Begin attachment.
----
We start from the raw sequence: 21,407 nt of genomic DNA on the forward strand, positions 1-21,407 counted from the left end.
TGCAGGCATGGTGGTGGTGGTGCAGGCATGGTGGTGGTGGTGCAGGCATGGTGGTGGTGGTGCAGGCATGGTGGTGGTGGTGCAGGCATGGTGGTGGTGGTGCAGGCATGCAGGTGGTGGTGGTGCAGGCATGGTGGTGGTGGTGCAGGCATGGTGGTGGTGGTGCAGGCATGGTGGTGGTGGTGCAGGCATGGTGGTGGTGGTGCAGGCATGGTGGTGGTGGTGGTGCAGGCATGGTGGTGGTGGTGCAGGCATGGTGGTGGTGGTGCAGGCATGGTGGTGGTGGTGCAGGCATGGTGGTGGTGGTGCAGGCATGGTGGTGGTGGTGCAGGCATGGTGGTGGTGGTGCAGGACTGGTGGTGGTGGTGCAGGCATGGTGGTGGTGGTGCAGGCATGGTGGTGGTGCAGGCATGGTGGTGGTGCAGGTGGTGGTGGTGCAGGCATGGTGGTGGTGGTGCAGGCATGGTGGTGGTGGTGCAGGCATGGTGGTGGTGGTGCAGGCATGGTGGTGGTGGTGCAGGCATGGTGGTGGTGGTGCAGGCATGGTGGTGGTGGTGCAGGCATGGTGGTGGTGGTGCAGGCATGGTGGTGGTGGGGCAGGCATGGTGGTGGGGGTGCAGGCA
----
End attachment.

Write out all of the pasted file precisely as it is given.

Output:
We start from the raw sequence: 21,407 nt of genomic DNA on the forward strand, positions 1-21,407 counted from the left end.
TGCAGGCATGGTGGTGGTGGTGCAGGCATGGTGGTGGTGGTGCAGGCATGGTGGTGGTGGTGCAGGCATGGTGGTGGTGGTGCAGGCATGGTGGTGGTGGTGCAGGCATGCAGGTGGTGGTGGTGCAGGCATGGTGGTGGTGGTGCAGGCATGGTGGTGGTGGTGCAGGCATGGTGGTGGTGGTGCAGGCATGGTGGTGGTGGTGCAGGCATGGTGGTGGTGGTGGTGCAGGCATGGTGGTGGTGGTGCAGGCATGGTGGTGGTGGTGCAGGCATGGTGGTGGTGGTGCAGGCATGGTGGTGGTGGTGCAGGCATGGTGGTGGTGGTGCAGGCATGGTGGTGGTGGTGCAGGACTGGTGGTGGTGGTGCAGGCATGGTGGTGGTGGTGCAGGCATGGTGGTGGTGCAGGCATGGTGGTGGTGCAGGTGGTGGTGGTGCAGGCATGGTGGTGGTGGTGCAGGCATGGTGGTGGTGGTGCAGGCATGGTGGTGGTGGTGCAGGCATGGTGGTGGTGGTGCAGGCATGGTGGTGGTGGTGCAGGCATGGTGGTGGTGGTGCAGGCATGGTGGTGGTGGTGCAGGCATGGTGGTGGTGGGGCAGGCATGGTGGTGGGGGTGCAGGCA